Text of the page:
Tuesday, 23 October 2012

Perfect in the Right Light?

This sculture was created by Tim Noble and Sue Webster. On first inspection, it looks like the people are constructed by a lot of unslightly junk. However, when the light is at the right angle, the people look perfect...

Perhaps it is a reminder that people may only appear perfect if they are in the right light? Or is it more than everyone is perfect in some light? For Christians, maybe it is the idea that by the light of Christ, all can be raised to perfection, in heaven?

Read more:

Monday, 22 October 2012

Science vs Religion, Again!

On 15th October 2012, a group of theologians, philosophers and physicists came together for two days in Geneva to talk about the Big Bang.

CERN decided that they would facilitate this meeting in light of the discovery of the Higgs boson.

It's important to remember that a "time before the Big Bang" is impossible territory for physicists. Is this an area where theologians and scientists may find common ground?

Lawrence Krauss, a theoretical physicist and director of the Origins Project at Arizona State University, says definitely not:

"One gets the impression from a meeting like this that scientists care about God; they don't. You can't disprove the theory of God. The power of science is uncertainty. Everything is uncertain, but science can define that uncertainty. That's why science makes progress and religion doesn't."

On the other hand you have John Lennox, professor of mathematics at the University of Oxford. He is also a self-declared Christian. He basis for faith is the very fact that human beings can do science; this is evidence for God:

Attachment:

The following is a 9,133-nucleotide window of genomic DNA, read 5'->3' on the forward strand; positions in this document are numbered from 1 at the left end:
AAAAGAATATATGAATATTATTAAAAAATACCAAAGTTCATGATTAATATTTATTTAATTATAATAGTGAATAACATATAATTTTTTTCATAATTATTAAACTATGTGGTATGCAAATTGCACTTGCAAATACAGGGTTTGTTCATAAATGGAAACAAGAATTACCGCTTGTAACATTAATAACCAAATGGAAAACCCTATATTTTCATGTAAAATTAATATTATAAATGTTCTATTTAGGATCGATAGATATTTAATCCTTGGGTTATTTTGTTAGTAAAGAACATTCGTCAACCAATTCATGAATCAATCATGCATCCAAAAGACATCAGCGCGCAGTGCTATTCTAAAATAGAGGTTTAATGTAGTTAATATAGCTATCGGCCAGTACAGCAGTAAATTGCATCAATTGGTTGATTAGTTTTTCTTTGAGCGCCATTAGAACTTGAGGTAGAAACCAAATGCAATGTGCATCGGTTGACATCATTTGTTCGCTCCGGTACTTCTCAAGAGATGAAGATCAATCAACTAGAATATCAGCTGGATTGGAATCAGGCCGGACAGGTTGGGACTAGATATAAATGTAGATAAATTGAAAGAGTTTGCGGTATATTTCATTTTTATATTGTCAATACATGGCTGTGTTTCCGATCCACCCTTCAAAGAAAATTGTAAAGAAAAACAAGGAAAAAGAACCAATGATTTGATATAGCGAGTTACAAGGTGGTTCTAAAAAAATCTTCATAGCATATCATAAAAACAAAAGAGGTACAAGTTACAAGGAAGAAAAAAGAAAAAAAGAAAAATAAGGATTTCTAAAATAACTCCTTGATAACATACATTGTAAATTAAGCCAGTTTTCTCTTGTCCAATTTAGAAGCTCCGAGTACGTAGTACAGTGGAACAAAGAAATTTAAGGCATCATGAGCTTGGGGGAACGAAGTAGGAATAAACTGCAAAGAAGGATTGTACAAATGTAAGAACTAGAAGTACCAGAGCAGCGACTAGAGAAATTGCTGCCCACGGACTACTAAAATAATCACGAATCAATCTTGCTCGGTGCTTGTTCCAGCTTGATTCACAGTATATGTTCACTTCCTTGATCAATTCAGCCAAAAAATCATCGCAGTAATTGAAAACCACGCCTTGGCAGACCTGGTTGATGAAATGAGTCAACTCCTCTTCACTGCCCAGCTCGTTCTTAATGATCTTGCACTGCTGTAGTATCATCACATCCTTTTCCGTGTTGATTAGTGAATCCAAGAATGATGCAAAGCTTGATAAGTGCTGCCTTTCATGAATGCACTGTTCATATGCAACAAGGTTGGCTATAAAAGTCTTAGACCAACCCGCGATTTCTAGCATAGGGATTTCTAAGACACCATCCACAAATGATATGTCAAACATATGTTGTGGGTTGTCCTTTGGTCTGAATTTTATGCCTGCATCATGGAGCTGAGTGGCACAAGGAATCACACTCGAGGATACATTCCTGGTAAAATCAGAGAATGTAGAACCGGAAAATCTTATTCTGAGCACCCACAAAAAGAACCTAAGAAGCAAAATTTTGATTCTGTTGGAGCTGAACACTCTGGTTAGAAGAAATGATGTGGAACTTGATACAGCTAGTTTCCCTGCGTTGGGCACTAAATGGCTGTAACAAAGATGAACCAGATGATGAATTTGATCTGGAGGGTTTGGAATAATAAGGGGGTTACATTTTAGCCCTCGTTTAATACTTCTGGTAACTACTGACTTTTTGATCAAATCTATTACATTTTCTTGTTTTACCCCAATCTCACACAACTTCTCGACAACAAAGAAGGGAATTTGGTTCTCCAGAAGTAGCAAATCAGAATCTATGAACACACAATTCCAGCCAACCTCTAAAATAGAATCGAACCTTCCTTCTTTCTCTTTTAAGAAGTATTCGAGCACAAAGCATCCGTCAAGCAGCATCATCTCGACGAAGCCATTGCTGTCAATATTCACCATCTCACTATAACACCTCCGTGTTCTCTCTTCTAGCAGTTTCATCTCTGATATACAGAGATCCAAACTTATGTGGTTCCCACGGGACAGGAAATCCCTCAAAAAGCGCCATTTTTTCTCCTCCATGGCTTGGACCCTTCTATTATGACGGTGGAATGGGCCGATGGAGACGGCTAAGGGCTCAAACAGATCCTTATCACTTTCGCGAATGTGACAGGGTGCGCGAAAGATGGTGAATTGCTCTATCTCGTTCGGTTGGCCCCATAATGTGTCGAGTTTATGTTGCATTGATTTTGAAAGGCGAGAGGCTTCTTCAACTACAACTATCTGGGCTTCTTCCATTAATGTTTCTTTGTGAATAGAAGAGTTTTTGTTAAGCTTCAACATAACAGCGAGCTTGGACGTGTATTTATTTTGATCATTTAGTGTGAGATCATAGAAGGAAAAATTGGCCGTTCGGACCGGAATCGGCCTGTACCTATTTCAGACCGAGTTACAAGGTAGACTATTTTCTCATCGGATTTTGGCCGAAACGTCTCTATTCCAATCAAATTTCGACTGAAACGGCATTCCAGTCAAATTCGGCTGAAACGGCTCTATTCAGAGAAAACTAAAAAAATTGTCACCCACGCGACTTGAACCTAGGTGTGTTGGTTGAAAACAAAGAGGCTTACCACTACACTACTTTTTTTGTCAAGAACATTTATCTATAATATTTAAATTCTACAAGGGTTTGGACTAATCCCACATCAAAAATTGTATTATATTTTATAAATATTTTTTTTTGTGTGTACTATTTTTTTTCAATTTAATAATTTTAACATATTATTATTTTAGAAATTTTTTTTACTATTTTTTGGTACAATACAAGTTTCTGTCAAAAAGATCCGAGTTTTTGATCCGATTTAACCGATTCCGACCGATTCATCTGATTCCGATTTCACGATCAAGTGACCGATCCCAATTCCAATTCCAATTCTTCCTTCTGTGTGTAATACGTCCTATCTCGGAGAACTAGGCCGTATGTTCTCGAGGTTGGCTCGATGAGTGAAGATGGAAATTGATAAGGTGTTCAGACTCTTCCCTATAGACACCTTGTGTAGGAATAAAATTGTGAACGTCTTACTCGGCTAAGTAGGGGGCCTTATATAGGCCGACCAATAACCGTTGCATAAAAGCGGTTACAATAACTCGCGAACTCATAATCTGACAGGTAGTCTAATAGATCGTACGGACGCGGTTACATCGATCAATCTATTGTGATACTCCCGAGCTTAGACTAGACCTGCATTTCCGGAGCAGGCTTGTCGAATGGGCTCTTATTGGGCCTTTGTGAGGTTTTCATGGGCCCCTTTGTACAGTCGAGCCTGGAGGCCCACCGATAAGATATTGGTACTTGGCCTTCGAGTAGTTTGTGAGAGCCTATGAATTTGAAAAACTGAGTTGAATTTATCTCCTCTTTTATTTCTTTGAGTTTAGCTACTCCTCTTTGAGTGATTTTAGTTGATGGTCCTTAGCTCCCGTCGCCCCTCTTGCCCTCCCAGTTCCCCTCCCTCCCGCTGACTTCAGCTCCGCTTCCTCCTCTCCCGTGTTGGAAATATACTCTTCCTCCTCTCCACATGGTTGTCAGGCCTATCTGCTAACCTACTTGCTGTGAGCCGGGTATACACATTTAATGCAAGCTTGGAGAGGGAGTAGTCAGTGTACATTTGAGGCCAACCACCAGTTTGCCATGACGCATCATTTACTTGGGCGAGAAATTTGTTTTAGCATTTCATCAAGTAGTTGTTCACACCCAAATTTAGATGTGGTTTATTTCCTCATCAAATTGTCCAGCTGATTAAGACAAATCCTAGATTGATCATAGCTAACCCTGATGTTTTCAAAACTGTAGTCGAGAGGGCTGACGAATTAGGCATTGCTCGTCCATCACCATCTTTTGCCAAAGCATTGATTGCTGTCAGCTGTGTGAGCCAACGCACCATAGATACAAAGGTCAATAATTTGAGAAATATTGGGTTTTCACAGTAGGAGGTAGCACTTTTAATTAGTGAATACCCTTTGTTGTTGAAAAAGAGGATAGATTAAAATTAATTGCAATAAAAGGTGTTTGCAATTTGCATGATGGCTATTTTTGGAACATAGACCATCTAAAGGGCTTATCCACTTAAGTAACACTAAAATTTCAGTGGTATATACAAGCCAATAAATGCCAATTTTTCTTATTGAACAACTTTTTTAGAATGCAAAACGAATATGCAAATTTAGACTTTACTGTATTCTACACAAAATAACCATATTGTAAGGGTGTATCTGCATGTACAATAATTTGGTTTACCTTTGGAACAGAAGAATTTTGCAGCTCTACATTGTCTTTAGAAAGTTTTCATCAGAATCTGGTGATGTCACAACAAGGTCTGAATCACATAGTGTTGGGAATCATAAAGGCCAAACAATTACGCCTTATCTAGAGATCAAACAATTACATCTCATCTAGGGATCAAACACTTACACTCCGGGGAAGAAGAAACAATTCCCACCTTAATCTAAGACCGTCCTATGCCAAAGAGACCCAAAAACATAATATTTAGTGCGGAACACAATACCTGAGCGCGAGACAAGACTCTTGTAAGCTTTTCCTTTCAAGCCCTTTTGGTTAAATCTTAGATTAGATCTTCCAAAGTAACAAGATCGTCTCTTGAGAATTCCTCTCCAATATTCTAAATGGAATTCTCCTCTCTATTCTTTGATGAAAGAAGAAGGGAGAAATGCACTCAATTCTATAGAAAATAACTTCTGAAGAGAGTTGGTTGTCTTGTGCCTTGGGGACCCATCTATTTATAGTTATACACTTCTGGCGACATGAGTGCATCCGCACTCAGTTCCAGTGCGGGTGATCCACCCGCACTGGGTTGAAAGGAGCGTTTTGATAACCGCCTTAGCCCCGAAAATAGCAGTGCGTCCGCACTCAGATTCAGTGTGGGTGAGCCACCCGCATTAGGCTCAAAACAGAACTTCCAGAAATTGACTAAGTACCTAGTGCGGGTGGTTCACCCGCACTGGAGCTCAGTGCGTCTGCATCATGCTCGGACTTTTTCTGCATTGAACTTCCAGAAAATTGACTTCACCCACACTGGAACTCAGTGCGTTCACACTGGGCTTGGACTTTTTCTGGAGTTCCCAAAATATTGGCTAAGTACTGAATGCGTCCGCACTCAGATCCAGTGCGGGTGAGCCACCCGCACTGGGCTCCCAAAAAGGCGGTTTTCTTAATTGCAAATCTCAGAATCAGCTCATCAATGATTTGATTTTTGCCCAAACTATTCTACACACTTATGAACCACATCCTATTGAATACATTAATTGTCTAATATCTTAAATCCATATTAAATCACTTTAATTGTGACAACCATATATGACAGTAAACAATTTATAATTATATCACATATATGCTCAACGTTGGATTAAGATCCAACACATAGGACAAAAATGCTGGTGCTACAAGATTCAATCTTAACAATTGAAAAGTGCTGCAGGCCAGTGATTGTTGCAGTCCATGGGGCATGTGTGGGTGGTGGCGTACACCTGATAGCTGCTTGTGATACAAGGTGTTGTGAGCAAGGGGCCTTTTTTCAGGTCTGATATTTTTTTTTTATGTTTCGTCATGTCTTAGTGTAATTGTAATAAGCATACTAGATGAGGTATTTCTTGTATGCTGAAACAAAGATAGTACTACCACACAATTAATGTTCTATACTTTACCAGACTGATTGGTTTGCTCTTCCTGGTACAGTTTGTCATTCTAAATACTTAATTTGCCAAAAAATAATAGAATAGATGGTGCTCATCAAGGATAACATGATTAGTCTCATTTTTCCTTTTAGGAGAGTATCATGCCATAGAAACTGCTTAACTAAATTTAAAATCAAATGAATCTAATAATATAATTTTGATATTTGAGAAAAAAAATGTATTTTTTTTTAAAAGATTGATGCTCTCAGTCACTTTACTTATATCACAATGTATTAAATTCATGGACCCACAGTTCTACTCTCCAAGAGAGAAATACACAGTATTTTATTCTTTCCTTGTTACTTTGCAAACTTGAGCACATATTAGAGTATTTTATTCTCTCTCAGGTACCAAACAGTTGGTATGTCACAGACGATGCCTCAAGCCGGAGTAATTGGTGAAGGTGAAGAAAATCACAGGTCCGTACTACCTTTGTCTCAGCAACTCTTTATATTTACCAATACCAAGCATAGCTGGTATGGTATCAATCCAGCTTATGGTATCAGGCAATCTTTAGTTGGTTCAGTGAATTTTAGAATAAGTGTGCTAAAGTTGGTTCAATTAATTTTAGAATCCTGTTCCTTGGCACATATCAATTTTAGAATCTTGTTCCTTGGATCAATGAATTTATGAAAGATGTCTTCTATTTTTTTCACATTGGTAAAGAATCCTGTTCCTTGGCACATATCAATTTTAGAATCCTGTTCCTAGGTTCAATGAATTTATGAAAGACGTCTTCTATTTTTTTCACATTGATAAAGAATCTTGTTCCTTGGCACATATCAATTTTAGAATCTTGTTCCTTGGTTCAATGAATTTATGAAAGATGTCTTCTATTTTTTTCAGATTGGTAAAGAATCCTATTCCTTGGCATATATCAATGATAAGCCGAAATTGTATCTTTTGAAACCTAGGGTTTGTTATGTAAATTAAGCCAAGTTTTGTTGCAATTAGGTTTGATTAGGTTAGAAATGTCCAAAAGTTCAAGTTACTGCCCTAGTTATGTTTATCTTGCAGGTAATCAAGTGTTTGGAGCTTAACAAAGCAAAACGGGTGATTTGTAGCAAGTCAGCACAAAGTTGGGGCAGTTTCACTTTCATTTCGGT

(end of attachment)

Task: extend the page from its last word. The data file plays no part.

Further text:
"If the atheists are right the mind that does science... is the end product of a mindless unguided process. Now, if you knew your computer was the product of a mindless unguided process, you wouldn't trust it. So, to me atheism undermines the rationality I need to do science."

Andrew Pinsent is research director at the University of Oxford's Ian Ramsey Centre for Science and Religion who once worked at CERN beleives that engaging with philosophy could help science to better address the very big questions.

"There has been no new conceptual breakthrough in physics in a quarter of a century".

This is partly because science in isolation "is very good for producing stuff" but not so good for producing ideas, he beleives.

Dr Pinsent concluedes his feelings on the meeting: